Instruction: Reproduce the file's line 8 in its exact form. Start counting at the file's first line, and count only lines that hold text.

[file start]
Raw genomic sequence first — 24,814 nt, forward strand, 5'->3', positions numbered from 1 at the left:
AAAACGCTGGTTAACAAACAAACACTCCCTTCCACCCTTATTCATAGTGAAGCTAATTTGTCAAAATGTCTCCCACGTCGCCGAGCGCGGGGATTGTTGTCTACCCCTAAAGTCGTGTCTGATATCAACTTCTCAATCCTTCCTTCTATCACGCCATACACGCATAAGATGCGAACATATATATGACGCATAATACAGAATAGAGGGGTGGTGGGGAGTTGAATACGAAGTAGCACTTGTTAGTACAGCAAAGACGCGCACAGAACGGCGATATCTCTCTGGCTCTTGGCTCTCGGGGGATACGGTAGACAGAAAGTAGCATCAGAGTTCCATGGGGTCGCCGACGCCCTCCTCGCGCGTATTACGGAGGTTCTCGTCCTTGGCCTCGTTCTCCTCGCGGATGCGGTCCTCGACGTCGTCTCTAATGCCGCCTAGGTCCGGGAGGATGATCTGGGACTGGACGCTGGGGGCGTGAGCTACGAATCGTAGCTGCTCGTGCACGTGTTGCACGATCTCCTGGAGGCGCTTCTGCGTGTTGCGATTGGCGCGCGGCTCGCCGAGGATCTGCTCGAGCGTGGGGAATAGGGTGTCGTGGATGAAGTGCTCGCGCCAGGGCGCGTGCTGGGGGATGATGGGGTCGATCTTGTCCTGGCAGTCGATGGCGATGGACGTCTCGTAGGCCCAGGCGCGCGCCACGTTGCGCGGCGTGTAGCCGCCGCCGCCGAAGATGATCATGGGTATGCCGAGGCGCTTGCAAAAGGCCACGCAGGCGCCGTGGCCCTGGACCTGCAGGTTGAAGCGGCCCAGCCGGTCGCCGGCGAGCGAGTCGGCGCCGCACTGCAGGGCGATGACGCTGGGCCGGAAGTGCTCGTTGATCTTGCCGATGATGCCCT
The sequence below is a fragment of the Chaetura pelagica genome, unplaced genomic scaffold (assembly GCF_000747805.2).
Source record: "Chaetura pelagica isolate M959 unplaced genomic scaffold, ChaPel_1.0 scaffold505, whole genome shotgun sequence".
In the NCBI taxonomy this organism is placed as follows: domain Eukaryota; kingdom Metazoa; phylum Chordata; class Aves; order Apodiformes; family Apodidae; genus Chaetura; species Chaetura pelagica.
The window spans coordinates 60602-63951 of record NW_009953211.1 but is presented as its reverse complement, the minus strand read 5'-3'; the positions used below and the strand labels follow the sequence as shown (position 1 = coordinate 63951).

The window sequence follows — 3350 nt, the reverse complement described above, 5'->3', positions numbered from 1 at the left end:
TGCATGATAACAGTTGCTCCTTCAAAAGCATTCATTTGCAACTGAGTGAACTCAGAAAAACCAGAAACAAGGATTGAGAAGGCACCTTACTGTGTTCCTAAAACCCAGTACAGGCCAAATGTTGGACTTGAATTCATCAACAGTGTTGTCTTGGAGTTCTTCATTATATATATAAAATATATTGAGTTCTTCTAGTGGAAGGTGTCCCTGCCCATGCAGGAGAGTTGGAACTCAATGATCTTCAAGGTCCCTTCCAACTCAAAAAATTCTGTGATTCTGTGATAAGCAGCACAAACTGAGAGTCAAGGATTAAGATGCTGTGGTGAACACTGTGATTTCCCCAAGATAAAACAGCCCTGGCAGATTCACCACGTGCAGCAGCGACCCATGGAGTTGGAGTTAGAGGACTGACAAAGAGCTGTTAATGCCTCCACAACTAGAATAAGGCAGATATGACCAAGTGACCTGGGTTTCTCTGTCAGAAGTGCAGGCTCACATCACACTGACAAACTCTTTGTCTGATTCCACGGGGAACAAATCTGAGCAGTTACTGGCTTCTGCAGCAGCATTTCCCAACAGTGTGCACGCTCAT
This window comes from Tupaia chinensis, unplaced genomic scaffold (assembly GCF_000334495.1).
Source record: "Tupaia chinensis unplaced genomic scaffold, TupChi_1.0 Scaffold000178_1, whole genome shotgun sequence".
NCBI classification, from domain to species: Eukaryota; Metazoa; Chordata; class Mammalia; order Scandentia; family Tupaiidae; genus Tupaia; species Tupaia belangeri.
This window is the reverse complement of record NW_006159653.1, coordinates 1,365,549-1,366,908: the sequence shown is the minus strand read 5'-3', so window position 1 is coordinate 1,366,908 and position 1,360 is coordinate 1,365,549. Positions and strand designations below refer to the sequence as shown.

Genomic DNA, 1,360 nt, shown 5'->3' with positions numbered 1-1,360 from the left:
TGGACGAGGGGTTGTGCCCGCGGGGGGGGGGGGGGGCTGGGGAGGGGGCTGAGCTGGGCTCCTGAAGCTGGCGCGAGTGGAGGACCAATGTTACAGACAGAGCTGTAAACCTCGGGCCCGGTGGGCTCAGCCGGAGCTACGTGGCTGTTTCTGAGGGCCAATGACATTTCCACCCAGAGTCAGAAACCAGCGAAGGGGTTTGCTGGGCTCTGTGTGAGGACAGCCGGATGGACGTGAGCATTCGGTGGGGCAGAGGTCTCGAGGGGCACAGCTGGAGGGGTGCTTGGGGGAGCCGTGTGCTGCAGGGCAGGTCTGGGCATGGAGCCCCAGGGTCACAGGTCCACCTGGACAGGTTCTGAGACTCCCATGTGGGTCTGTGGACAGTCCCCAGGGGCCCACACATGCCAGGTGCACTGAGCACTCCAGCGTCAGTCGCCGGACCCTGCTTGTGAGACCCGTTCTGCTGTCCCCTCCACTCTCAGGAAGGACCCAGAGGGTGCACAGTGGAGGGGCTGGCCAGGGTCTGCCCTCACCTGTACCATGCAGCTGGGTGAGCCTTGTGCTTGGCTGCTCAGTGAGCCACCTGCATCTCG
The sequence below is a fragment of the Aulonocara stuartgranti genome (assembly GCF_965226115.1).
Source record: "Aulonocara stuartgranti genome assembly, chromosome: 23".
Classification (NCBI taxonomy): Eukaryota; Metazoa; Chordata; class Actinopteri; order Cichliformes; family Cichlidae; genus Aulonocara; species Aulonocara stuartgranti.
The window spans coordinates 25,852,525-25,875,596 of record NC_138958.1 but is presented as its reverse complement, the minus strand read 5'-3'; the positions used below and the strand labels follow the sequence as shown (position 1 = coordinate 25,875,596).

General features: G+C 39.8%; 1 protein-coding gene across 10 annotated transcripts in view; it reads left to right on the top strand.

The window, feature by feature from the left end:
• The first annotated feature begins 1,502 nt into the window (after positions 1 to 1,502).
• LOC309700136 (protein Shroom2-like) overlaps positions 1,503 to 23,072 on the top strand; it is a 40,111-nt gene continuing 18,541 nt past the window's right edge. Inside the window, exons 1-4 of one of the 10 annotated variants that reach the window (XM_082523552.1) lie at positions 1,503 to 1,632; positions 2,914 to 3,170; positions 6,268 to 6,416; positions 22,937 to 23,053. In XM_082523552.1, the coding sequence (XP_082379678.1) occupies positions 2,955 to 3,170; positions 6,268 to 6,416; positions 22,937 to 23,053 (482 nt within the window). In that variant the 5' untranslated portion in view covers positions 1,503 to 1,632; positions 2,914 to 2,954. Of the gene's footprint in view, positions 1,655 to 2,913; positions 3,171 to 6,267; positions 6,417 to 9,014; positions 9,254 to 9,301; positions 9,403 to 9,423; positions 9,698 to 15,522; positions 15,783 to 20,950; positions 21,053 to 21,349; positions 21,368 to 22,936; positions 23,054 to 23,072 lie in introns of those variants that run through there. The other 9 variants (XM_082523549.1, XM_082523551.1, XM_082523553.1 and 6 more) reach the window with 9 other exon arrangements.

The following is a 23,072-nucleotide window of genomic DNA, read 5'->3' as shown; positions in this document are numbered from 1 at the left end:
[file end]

TGCATGATAACAGTTGCTCCTTCAAAAGCATTCATTTGCAACTGAGTGAACTCAGAAAAACCAGAAACAAGGATTGAGAAGGCACCTTACTGTGTTCCTAAAACCCAGTACAGGCCAAATGTTGGACTTGAATTCATCAACAGTGTTGTCTTGGAGTTCTTCATTATATATATAAAATATATTGAGTTCTTCTAGTGGAAGGTGTCCCTGCCCATGCAGGAGAGTTGGAACTCAATGATCTTCAAGGTCCCTTCCAACTCAAAAAATTCTGTGATTCTGTGATAAGCAGCACAAACTGAGAGTCAAGGATTAAGATGCTGTGGTGAACACTGTGATTTCCCCAAGATAAAACAGCCCTGGCAGATTCACCACGTGCAGCAGCGACCCATGGAGTTGGAGTTAGAGGACTGACAAAGAGCTGTTAATGCCTCCACAACTAGAATAAGGCAGATATGACCAAGTGACCTGGGTTTCTCTGTCAGAAGTGCAGGCTCACATCACACTGACAAACTCTTTGTCTGATTCCACGGGGAACAAATCTGAGCAGTTACTGGCTTCTGCAGCAGCATTTCCCAACAGTGTGCACGCTCAT